Even though we saved Eddy from being euthanized, I sit here next to him in the TWS hospital and my heart breaks. He is beautiful, frightened and unsocialized. He spent over five years as a stud breeder, at a cattery making money for his owner. And yet now, the reward for all his years of service was being surrendered and euthanized.
From the outside, Eddy is a stunning cat. But on the inside, he is broken.
From the information provided and a little research, Eddy was a prized stud. The website showed his beautiful photos positioned so you could see his rosetted coat. It stated he was worth $3,500 – $5,500.
“Pet” kittens were sold on the website for up to $1,200 a piece. If an average Bengal cat litter is 4-6 kittens and if the cat is bred multiple times per year, the amount of profit Eddy must have brought in was substantial.
The website also highlighted discounts for what they call “shy cats.” After being removed from the breeding program, the person who ended up with Eddy was told he was a cat that needed “a little work.” Of course he did, he was fearful and unsocialized, like many other breeder cats who have little to no human contact, live their life in a cage only to produce profit. Often they’re given or sold to a good-hearted person who wants to help give them a better life.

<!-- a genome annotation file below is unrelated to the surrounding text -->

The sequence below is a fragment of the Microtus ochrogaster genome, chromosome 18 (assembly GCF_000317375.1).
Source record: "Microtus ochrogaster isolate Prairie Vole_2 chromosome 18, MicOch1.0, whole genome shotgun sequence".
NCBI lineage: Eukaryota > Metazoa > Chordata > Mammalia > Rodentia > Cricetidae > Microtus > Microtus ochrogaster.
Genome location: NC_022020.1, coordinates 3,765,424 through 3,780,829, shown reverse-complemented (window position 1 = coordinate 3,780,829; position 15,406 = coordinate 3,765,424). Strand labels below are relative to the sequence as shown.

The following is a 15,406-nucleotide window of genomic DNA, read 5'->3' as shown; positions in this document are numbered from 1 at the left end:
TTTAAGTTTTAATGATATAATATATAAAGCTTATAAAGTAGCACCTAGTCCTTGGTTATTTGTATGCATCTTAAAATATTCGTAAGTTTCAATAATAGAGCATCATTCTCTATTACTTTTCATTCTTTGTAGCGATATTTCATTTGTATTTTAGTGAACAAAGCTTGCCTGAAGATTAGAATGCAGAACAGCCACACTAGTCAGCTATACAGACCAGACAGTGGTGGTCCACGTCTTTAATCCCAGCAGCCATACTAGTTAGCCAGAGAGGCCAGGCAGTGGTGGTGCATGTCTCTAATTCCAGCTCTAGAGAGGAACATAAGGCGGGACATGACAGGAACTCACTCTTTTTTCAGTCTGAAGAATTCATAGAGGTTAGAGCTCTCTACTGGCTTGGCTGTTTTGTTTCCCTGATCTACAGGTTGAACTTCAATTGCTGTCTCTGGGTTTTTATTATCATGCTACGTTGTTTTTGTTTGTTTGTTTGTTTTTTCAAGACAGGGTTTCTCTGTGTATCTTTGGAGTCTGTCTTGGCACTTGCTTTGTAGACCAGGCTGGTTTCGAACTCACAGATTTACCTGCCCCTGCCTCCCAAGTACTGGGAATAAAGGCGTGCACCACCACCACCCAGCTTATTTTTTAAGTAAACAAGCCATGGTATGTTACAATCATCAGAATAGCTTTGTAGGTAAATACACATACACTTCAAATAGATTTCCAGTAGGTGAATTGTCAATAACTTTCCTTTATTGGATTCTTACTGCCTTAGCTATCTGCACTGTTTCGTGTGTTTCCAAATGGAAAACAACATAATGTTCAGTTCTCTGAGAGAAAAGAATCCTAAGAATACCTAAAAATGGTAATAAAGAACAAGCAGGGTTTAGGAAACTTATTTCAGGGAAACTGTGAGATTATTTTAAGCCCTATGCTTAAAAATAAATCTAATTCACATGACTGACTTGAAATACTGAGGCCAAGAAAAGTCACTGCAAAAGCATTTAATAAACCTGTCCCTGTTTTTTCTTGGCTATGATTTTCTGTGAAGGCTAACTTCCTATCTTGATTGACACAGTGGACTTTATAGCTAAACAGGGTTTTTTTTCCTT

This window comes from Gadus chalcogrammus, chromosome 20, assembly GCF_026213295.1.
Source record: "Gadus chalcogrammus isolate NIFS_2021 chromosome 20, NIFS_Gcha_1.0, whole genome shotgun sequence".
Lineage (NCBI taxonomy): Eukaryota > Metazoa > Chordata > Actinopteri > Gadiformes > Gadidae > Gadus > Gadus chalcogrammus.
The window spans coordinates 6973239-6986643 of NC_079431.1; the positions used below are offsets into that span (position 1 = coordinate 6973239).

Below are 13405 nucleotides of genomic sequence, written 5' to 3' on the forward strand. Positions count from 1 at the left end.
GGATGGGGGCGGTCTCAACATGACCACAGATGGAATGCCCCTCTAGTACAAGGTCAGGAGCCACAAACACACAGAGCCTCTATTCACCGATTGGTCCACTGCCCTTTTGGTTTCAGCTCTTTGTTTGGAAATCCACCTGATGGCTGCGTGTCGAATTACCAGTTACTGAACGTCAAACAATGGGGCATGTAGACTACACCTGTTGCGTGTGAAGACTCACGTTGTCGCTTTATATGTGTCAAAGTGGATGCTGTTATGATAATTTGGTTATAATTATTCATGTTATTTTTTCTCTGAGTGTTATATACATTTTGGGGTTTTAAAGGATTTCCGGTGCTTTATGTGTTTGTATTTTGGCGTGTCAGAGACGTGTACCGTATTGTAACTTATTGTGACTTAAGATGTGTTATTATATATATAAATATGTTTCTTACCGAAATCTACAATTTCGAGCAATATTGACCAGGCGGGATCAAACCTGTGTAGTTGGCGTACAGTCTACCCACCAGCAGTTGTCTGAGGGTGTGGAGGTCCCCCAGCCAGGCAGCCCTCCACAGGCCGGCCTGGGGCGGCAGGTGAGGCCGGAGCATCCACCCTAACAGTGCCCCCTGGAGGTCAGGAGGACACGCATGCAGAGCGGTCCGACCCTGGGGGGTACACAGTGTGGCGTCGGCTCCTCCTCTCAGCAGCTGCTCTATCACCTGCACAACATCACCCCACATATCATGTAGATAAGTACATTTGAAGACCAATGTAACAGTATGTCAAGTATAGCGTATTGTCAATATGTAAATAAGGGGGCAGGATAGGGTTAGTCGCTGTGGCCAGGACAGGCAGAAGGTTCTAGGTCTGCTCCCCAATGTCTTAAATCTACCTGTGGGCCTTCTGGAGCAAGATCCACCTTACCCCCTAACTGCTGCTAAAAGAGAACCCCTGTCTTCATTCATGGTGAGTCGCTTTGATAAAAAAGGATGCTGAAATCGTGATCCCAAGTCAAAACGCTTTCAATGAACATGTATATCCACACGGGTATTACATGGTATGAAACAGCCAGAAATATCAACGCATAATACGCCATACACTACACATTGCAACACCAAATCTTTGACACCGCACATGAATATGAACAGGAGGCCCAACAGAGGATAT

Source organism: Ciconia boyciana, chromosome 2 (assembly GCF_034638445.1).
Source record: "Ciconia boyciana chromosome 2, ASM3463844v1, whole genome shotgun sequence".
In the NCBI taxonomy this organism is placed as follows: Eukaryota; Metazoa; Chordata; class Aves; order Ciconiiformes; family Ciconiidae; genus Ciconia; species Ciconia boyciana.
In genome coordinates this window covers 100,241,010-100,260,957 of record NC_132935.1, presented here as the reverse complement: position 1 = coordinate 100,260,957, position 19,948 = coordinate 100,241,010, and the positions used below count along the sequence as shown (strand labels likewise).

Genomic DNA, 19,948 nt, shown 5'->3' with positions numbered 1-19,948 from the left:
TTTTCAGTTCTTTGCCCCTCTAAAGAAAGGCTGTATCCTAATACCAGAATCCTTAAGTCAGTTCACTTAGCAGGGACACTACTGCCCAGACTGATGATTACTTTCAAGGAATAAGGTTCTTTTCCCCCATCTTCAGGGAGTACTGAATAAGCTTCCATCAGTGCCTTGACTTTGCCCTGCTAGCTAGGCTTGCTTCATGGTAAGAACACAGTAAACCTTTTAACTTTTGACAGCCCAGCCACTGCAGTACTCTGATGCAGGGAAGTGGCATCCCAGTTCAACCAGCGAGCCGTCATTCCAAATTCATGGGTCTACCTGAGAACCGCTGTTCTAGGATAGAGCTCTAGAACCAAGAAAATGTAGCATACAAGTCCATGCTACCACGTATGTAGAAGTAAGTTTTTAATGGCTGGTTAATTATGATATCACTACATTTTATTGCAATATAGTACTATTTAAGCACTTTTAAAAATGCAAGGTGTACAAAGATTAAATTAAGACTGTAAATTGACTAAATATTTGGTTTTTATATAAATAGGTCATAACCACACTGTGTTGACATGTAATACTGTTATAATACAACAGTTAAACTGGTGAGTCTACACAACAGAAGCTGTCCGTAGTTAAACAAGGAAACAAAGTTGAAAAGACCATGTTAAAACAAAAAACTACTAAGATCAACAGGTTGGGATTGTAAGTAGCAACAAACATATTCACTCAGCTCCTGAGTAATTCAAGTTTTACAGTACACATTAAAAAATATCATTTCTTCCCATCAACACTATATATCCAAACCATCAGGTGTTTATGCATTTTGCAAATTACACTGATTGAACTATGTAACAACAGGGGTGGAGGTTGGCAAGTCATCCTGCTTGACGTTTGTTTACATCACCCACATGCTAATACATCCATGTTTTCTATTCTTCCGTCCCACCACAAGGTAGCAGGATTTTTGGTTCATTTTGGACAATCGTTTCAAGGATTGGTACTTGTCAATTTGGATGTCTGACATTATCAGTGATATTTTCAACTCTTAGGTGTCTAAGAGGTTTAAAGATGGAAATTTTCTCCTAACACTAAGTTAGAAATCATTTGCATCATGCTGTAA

Though his loving new owner tried for a year and a half, Eddy still would not allow human contact and did not use a litter box. This is very common to the Bengal breed. His new owner contacted the breeder, but she would not take Eddy back nor offered other options.
His new owner reached out to several rescue groups in hopes someone could help Eddy. But when all else failed, he was scheduled for surrender and sadly euthanasia, which is what she did not want to happen.
That’s when we were contacted
Most of the rescue groups called us directly or referred the new owner to us. Our Bengal program was full. We didn’t know if Eddy would merge with other cats, but we did know we had to help. It took two days for his new owner to catch Eddy in a feral cat trap to bring him to The Wildcat Sanctuary.
Eddy underwent an intake exam and needed some teeth extractions. He also had a very high corona titer, which is common in Bengals from catteries. He could possibly begin showing signs of FIP (Feline Infectious Peritonitis) with the added stress of the move. This is a deadly disease with no cure. So sadly, Eddy is spending more time in a kennel in our hospital until we know for sure his future fate.
This is why my heart breaks. Eddy deserves more than this. This is the price he pays because he is a beautiful cat. Because so many want designer cats like him. Eddy embodies why we advocate to adopt appropriate pets from a shelter or rescue group. So many cats are waiting to be loved. If we decrease the demand for designer pets, we decrease those like Eddy that suffer, too.
Would you like to help today by becoming a sponsor parent to Eddy?